It depends on the venue. I have some guests in mind, but I’m creating the show until the very last minute. Usually something may happen the day of the show. My show is not going to be already scripted or anything. It’s very, very live. I don’t even know what’s going to be happening.


The “Requiem” tour will be a tribute to your mother. How are you preparing for the emotions of performing the song you created for her?

I’m sure I’m going to cry when I’m playing the song. This tour was decided right after my mother’s death last year. I couldn’t stop my tears after my mother’s death. I had to go see my doctor (actually, doctors). “How can I stop crying?” The doctor gave me a prescription for that, but even that didn’t help. Then I started composing the song I named “Requiem.” I was like, “Wow, if this song can help me, then maybe this song can help a lot of other people too. So, why not do this world tour? Spread this kind of love.” It may sound cliché, but that’s the idea. So, let’s perform this song. Every time I play this song, I get very emotional and I start thinking of my mother again. For sure, when I play this song, I’m going to cry.


How long will we have to wait for the next YOSHIKI Classical album?

I’m going to record some of the upcoming shows. Maybe that could become the next classical album or be just a part of it. Let’s see how it goes.


As an Asian music artist, how does it feel being at the forefront, continuing to break barriers in the Western music industry especially in the present day?

I believe that in the past 20-30 years, the walls that used to divide the East and West have become shorter and thinner. I’m proud to be Asian. I came here not to become a Western musician. I’m proud of being who I am. These days, everyone has a chance. If I can make this happen, anybody can. All those Asian artists, they have more chances than ever to make it here in the US or the West.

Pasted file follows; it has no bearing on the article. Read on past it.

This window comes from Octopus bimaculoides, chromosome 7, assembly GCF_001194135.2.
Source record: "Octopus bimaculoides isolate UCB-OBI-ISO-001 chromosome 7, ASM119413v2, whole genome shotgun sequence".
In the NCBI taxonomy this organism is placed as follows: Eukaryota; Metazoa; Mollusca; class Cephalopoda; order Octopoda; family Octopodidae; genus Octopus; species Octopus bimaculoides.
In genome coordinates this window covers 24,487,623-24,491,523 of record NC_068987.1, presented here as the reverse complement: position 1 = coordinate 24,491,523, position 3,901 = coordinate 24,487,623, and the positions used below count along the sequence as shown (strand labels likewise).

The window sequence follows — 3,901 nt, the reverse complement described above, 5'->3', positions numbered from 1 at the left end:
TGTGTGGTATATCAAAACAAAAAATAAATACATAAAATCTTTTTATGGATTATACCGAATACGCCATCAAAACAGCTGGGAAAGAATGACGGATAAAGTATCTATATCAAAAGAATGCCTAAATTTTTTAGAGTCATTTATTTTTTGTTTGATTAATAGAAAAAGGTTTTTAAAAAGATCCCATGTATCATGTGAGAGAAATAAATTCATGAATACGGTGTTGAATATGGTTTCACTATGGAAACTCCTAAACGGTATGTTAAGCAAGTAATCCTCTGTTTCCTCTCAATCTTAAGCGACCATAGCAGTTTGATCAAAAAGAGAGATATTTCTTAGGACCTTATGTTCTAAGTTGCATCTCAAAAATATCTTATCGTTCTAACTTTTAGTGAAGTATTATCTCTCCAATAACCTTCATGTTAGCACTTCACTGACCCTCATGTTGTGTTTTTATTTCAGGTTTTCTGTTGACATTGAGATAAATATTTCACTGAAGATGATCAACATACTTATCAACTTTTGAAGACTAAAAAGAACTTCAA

YOSHIKI: Under the Sky


What inspired you to create and direct the music documentary film, YOSHIKI: Under the Sky?

That film project started during the pandemic. I wanted to do something to cheer people up. I think that’s the mission in being a musician and an artist. So, it just happened organically for some reason. Once I started, I couldn’t stop until it was complete. It was amazing to collaborate with those amazing artists, as well as the amazing fans.


There are so many musical guests and collaborators in this film – including The Chainsmokers, St. Vincent, SixTONES, HYDE, and Sugizo. How did that all come about?

I wanted to collaborate with artists from various genres, not just rock or classical music. I wanted to have a variety of artists from different genres. I had a team working on making these collaborations happen and working with these amazing artists gave me a great vibe.



You are always incredibly busy. When did you decide you wanted to become a film director? Are there plans for a sequel to Under The Sky?

Yes. I did not know what was going to happen after Under the Sky. As soon as the film was out, people began asking me if I wanted to direct another film, including a narrative. So, yes, I have received some offers.

But, as of now, I’m focusing on this upcoming YOSHIKI Classical World Tour. I’m going to have meetings and discussions about it after the classical tour to see what direction I want to go in.


You have so many on-going and concurrent projects. I’m often tired for you, just listing all of them. What keeps you motivated?

Same here. [Laughs] I feel very lucky to be in this kind of position where people want to work with me and collaborate on projects. So I feel very grateful. I don’t want to do nonchalant participation. When I commit to something, I’m always 100% in, or more than 100%. It’s not easy to do all those, but at the same time, I’m very grateful. So, I will just try as much as I can.



Special thanks to YOSHIKI and the amazing staff for making the interview possible!

Yoshiki Classical 10th Anniversary World Tour with Orchestra 2023 “REQUIEM”

  • Tokyo Garden Theater – October 7-9
  • Royal Albert Hall (London) – October 13
  • Dolby Theatre (Los Angeles) – October 20
  • Carnegie Hall (New York) – October 28

Tour Information:




Official Website: